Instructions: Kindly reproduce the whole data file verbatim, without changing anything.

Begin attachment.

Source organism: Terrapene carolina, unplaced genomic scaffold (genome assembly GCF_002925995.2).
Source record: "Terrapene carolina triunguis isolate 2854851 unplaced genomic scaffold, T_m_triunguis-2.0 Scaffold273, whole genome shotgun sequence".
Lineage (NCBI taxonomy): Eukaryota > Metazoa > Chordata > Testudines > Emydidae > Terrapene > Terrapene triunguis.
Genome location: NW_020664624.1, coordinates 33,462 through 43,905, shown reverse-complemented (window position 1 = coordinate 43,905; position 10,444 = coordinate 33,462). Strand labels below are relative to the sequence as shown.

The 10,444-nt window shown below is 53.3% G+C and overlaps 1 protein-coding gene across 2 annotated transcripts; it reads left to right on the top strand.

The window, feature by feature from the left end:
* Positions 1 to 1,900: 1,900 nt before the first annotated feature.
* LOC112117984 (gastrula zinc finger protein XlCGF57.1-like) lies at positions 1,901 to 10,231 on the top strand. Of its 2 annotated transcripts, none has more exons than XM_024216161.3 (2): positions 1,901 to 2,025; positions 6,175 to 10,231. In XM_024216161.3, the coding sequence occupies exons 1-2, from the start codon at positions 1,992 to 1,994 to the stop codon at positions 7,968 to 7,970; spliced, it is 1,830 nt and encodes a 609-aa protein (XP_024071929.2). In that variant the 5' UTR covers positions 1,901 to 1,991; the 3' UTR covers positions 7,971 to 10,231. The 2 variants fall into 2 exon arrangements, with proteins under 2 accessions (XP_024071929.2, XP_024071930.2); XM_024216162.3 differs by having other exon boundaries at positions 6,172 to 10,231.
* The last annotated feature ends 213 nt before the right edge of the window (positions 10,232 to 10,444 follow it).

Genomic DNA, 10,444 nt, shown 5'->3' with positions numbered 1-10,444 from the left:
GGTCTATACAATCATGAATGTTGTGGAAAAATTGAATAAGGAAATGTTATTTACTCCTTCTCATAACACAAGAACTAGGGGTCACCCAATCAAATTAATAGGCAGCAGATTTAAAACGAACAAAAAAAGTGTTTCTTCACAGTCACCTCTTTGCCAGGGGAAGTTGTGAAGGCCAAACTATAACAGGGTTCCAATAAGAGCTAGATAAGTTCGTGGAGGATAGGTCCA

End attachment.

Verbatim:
Source organism: Terrapene carolina, unplaced genomic scaffold (genome assembly GCF_002925995.2).
Source record: "Terrapene carolina triunguis isolate 2854851 unplaced genomic scaffold, T_m_triunguis-2.0 Scaffold273, whole genome shotgun sequence".
Lineage (NCBI taxonomy): Eukaryota > Metazoa > Chordata > Testudines > Emydidae > Terrapene > Terrapene triunguis.
Genome location: NW_020664624.1, coordinates 33,462 through 43,905, shown reverse-complemented (window position 1 = coordinate 43,905; position 10,444 = coordinate 33,462). Strand labels below are relative to the sequence as shown.

The 10,444-nt window shown below is 53.3% G+C and overlaps 1 protein-coding gene across 2 annotated transcripts; it reads left to right on the top strand.

The window, feature by feature from the left end:
* Positions 1 to 1,900: 1,900 nt before the first annotated feature.
* LOC112117984 (gastrula zinc finger protein XlCGF57.1-like) lies at positions 1,901 to 10,231 on the top strand. Of its 2 annotated transcripts, none has more exons than XM_024216161.3 (2): positions 1,901 to 2,025; positions 6,175 to 10,231. In XM_024216161.3, the coding sequence occupies exons 1-2, from the start codon at positions 1,992 to 1,994 to the stop codon at positions 7,968 to 7,970; spliced, it is 1,830 nt and encodes a 609-aa protein (XP_024071929.2). In that variant the 5' UTR covers positions 1,901 to 1,991; the 3' UTR covers positions 7,971 to 10,231. The 2 variants fall into 2 exon arrangements, with proteins under 2 accessions (XP_024071929.2, XP_024071930.2); XM_024216162.3 differs by having other exon boundaries at positions 6,172 to 10,231.
* The last annotated feature ends 213 nt before the right edge of the window (positions 10,232 to 10,444 follow it).

Genomic DNA, 10,444 nt, shown 5'->3' with positions numbered 1-10,444 from the left:
GGTCTATACAATCATGAATGTTGTGGAAAAATTGAATAAGGAAATGTTATTTACTCCTTCTCATAACACAAGAACTAGGGGTCACCCAATCAAATTAATAGGCAGCAGATTTAAAACGAACAAAAAAAGTGTTTCTTCACAGTCACCTCTTTGCCAGGGGAAGTTGTGAAGGCCAAACTATAACAGGGTTCCAATAAGAGCTAGATAAGTTCGTGGAGGATAGGTCCA